Jones also hinted at bringing multiple assistants from North Texas, though he wasn't specific as to whether they would be assistants or coordinators with the Tigers.

One name to keep an eye on is Shawn Forrest, who arrived at North Texas in 2008 with a decade of coaching experience at the Division I level, including six seasons at Arkansas State, where he finished the 2007-08 campaign as co-interim head coach.

"I will be bringing a couple of guys with me from my previous staff because of the recruiting we have done in recent years and having a top-30 recruiting class," Jones said.

"I just have to make sure we get some coaches in here who are tremendous recruiters who understand this region and can get out and sell this program. I also need great teachers; guys who can continue to develop the talent."

Jordy Hultberg, who played for LSU from 1976-80 and coached under Dale Brown from 1980-83, worked alongside Jones as both as player and coach.

Shortly after Jones addressed the media and former players in attendance, Hultberg showered the Tigers' 21st head coach with praise.

"I think it's the perfect time to get someone who knows what this place is all about," Hultberg said. "And there is no telling how successful he can be at a higher level.

"And Johnny can recruit, and that's what basketball is about. If you have talent, you can compete."

Given the talent pool Johnson compiled in recent years, it's fair to say the Tigers are in need of a big spring on the recruiting trail, which began with the signing of John Curtis guard Malik Morgan last Wednesday.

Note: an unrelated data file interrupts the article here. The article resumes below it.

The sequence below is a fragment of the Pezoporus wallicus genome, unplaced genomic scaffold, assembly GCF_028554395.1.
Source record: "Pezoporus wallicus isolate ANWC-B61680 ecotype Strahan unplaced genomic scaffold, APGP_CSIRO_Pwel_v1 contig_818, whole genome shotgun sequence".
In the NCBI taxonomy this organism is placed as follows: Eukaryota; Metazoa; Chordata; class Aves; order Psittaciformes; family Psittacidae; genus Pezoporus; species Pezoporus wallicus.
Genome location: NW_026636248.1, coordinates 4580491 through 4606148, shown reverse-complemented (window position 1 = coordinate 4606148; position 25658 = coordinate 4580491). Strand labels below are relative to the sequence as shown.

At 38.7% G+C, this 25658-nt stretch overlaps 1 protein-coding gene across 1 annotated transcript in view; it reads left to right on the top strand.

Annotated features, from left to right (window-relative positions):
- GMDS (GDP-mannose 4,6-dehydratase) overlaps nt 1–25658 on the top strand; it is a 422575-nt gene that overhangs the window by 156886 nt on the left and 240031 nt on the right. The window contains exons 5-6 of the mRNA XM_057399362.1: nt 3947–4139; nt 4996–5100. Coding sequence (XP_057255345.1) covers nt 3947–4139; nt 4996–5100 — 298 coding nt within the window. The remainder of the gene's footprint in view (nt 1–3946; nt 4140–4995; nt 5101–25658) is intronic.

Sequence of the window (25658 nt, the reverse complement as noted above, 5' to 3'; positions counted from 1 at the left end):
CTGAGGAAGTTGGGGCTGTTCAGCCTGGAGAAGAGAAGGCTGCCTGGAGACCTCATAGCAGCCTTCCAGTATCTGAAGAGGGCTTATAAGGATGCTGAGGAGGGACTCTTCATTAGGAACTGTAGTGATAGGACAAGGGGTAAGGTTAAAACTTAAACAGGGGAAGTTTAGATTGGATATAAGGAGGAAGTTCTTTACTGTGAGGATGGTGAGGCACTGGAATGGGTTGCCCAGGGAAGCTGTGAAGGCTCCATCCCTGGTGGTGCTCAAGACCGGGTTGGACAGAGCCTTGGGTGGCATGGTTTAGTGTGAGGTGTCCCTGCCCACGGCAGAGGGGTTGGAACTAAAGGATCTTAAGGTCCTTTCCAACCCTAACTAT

Moving forward, Jones is trying to close strong on Shavon Coleman and Shane Hammink, a pair of 6-foot-6, 200-pound swingmen who Johnson had been working to land in recent months.

Coleman delayed signing, which gives LSU and Jones the chance to bridge the gap from Johnson's efforts

Coleman, who graduated from Thibodaux High and is a sophomore at Howard College, skipped out on signing last Wednesday – the first day of the month-long spring signing period – which gave Jones the time buffer needed to pick up where Johnson left off.

This weekend after Jones' hiring was official, Coleman said he still plans on taking another recruiting visit or two before picking a school and that LSU is still squarely in the mix.

For Hammink, the deal might be closer to being done.

The son of former LSU player Geert Hammink, has been receiving positive reviews on the Tigers from his father, who played under Jones and Brown from 1988-1993.

"It's (Shane's) decision to make, but with Coach Jones there, I would fully advise him that I think LSU is a good place for him," the elder Hammink told Rosetta on Saturday.

Hammink, who was born in Baton Rouge, spent the last few seasons playing for Canarius Basketball Academy (CBA) in Europe.

With a couple of prospects now centered in the scope, how high could the number of additions rise to this offseason?

"About four or five, if it's the right guys," Jones said. "If it's not, we may have to bring in some transfers.

"But we aren't going to waste any scholarships, because you can get stuck with some guys. We will do our due diligence with which guys we recruit."

The same goes for coaches, meaning Jones is looking to be ultra-selective when it comes to who joins him on the sidelines in Baton Rouge next fall.

"You have to make sure we have guys who have been through the trenches, understand what it is and are ready to roll up their sleeves, and understand what this place is about," he said.

"I am an LSU guy, but I have to make sure that it's a good fit for what we are trying to do."